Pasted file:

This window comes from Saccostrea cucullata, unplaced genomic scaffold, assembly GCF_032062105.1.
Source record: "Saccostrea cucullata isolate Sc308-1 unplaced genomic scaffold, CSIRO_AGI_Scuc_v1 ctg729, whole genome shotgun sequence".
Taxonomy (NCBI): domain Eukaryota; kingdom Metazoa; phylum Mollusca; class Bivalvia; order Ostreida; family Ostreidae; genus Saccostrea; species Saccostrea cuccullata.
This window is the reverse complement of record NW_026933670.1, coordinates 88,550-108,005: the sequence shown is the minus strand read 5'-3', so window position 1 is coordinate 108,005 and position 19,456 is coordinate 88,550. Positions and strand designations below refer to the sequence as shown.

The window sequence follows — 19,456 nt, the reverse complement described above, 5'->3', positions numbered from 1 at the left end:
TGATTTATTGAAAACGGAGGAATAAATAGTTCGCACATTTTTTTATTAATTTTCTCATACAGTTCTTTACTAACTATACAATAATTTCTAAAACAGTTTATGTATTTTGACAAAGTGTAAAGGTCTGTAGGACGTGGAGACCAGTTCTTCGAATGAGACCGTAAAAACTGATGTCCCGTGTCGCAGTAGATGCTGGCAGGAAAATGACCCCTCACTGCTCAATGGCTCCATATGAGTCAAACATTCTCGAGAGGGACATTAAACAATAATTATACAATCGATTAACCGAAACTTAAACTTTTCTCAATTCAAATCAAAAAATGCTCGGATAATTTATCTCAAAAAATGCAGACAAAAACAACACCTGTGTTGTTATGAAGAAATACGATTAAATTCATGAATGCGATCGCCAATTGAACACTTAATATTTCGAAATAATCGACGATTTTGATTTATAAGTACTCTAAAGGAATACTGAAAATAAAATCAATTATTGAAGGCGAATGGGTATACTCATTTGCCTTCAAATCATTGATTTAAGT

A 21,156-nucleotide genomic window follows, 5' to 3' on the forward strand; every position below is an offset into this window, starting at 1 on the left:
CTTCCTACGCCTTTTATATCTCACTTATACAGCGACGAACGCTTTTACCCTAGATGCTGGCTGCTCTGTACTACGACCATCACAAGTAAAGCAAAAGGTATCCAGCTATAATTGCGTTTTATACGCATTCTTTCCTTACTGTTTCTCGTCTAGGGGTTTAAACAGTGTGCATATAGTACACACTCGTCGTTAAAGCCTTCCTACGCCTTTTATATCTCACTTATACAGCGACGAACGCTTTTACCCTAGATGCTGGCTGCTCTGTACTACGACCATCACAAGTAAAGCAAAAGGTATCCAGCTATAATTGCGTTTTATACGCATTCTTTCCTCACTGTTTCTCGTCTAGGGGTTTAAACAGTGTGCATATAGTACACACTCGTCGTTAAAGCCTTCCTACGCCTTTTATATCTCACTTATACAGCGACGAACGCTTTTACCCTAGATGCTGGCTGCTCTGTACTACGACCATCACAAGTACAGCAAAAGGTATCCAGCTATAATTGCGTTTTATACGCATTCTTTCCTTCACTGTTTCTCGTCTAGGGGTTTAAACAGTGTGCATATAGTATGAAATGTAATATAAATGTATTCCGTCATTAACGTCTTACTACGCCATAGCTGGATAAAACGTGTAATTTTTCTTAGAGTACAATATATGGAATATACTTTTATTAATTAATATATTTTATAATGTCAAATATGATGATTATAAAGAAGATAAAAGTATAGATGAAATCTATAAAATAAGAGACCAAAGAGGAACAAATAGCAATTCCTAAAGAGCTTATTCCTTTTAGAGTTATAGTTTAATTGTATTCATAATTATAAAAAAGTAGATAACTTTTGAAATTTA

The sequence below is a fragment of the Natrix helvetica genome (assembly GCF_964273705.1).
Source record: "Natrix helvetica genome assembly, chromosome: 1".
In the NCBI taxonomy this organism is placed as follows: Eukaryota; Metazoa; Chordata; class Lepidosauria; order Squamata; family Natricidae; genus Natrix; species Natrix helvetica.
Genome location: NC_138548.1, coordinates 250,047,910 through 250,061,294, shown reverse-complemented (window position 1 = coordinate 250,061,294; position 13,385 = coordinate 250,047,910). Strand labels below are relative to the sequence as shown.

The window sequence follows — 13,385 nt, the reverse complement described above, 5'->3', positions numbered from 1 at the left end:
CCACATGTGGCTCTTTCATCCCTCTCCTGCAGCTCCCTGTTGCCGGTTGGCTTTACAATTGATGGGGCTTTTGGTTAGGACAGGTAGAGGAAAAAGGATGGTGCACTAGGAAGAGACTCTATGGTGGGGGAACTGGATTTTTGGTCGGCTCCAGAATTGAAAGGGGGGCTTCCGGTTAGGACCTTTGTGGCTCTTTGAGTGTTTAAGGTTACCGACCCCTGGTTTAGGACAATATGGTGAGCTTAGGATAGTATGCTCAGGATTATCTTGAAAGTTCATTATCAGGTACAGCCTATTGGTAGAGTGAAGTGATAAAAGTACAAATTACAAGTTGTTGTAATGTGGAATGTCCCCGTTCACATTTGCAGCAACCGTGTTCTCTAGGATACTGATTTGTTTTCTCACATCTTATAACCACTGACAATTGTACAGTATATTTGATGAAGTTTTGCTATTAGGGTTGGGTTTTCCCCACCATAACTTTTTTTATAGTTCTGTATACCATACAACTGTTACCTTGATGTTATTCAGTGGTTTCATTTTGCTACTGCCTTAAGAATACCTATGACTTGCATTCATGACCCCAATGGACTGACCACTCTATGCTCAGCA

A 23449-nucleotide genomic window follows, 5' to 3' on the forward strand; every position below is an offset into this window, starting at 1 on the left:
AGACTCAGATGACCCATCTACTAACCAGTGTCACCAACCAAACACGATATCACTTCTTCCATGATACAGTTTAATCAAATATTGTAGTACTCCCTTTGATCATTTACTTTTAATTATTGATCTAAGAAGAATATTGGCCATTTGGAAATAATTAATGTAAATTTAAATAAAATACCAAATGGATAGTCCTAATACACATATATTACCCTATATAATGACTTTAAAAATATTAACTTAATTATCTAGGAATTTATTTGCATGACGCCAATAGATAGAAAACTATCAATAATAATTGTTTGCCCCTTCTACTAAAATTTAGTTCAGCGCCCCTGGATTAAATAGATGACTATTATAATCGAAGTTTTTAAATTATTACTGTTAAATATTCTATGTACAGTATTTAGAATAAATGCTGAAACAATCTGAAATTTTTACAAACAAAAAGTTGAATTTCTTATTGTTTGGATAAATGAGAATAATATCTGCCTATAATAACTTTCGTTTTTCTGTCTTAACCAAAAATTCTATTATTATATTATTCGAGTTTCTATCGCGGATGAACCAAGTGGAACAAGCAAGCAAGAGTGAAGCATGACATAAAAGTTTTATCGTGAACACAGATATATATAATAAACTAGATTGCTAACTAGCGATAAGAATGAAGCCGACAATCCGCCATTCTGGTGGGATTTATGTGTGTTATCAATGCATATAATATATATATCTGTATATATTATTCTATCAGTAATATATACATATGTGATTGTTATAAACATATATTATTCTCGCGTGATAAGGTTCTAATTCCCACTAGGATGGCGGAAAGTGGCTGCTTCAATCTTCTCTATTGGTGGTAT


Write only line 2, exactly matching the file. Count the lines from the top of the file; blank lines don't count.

Source record: "Saccostrea cucullata isolate Sc308-1 unplaced genomic scaffold, CSIRO_AGI_Scuc_v1 ctg729, whole genome shotgun sequence".